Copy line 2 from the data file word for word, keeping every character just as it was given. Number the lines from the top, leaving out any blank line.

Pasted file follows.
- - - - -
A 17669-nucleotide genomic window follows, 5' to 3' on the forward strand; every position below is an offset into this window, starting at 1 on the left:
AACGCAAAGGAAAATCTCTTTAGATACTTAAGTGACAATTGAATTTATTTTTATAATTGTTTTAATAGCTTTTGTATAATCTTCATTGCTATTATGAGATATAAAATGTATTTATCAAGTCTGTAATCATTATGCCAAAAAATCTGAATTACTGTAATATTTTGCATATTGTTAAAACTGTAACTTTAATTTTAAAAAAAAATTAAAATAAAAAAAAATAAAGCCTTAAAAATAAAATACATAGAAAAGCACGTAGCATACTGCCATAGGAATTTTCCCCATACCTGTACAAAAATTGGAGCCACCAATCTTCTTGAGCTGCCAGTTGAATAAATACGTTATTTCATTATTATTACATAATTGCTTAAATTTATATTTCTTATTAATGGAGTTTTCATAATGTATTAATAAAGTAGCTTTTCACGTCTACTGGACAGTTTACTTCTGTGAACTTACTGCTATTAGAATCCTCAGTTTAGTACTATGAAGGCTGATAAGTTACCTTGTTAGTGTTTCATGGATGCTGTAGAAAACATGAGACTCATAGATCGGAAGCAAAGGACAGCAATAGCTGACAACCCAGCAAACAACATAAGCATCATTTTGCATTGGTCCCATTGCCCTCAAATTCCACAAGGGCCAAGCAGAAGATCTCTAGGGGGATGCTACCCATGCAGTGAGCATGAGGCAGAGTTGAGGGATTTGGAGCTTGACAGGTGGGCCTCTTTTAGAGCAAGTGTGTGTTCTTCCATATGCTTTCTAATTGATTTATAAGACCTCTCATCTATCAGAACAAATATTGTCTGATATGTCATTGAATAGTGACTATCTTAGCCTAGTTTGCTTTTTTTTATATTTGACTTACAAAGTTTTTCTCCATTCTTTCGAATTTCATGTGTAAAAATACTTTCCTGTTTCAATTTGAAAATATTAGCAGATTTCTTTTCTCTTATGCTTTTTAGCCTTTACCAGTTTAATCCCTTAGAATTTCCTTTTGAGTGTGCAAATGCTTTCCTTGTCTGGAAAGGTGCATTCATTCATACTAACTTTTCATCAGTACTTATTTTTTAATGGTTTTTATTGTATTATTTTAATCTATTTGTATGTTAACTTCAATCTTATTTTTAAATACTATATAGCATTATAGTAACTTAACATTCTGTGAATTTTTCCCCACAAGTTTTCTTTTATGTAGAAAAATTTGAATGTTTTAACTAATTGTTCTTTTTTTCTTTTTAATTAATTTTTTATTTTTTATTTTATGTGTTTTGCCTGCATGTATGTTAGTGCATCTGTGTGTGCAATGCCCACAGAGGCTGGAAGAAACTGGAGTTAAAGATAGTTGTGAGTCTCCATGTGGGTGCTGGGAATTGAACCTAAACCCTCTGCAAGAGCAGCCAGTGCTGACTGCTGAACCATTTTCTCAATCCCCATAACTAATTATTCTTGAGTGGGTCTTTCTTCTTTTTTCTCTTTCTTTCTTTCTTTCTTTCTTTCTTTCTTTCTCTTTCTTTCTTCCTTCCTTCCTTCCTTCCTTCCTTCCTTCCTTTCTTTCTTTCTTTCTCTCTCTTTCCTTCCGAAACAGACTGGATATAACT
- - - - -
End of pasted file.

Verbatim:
AACGCAAAGGAAAATCTCTTTAGATACTTAAGTGACAATTGAATTTATTTTTATAATTGTTTTAATAGCTTTTGTATAATCTTCATTGCTATTATGAGATATAAAATGTATTTATCAAGTCTGTAATCATTATGCCAAAAAATCTGAATTACTGTAATATTTTGCATATTGTTAAAACTGTAACTTTAATTTTAAAAAAAAATTAAAATAAAAAAAAATAAAGCCTTAAAAATAAAATACATAGAAAAGCACGTAGCATACTGCCATAGGAATTTTCCCCATACCTGTACAAAAATTGGAGCCACCAATCTTCTTGAGCTGCCAGTTGAATAAATACGTTATTTCATTATTATTACATAATTGCTTAAATTTATATTTCTTATTAATGGAGTTTTCATAATGTATTAATAAAGTAGCTTTTCACGTCTACTGGACAGTTTACTTCTGTGAACTTACTGCTATTAGAATCCTCAGTTTAGTACTATGAAGGCTGATAAGTTACCTTGTTAGTGTTTCATGGATGCTGTAGAAAACATGAGACTCATAGATCGGAAGCAAAGGACAGCAATAGCTGACAACCCAGCAAACAACATAAGCATCATTTTGCATTGGTCCCATTGCCCTCAAATTCCACAAGGGCCAAGCAGAAGATCTCTAGGGGGATGCTACCCATGCAGTGAGCATGAGGCAGAGTTGAGGGATTTGGAGCTTGACAGGTGGGCCTCTTTTAGAGCAAGTGTGTGTTCTTCCATATGCTTTCTAATTGATTTATAAGACCTCTCATCTATCAGAACAAATATTGTCTGATATGTCATTGAATAGTGACTATCTTAGCCTAGTTTGCTTTTTTTTATATTTGACTTACAAAGTTTTTCTCCATTCTTTCGAATTTCATGTGTAAAAATACTTTCCTGTTTCAATTTGAAAATATTAGCAGATTTCTTTTCTCTTATGCTTTTTAGCCTTTACCAGTTTAATCCCTTAGAATTTCCTTTTGAGTGTGCAAATGCTTTCCTTGTCTGGAAAGGTGCATTCATTCATACTAACTTTTCATCAGTACTTATTTTTTAATGGTTTTTATTGTATTATTTTAATCTATTTGTATGTTAACTTCAATCTTATTTTTAAATACTATATAGCATTATAGTAACTTAACATTCTGTGAATTTTTCCCCACAAGTTTTCTTTTATGTAGAAAAATTTGAATGTTTTAACTAATTGTTCTTTTTTTCTTTTTAATTAATTTTTTATTTTTTATTTTATGTGTTTTGCCTGCATGTATGTTAGTGCATCTGTGTGTGCAATGCCCACAGAGGCTGGAAGAAACTGGAGTTAAAGATAGTTGTGAGTCTCCATGTGGGTGCTGGGAATTGAACCTAAACCCTCTGCAAGAGCAGCCAGTGCTGACTGCTGAACCATTTTCTCAATCCCCATAACTAATTATTCTTGAGTGGGTCTTTCTTCTTTTTTCTCTTTCTTTCTTTCTTTCTTTCTTTCTTTCTTTCTCTTTCTTTCTTCCTTCCTTCCTTCCTTCCTTCCTTCCTTCCTTTCTTTCTTTCTTTCTCTCTCTTTCCTTCCGAAACAGACTGGATATAACT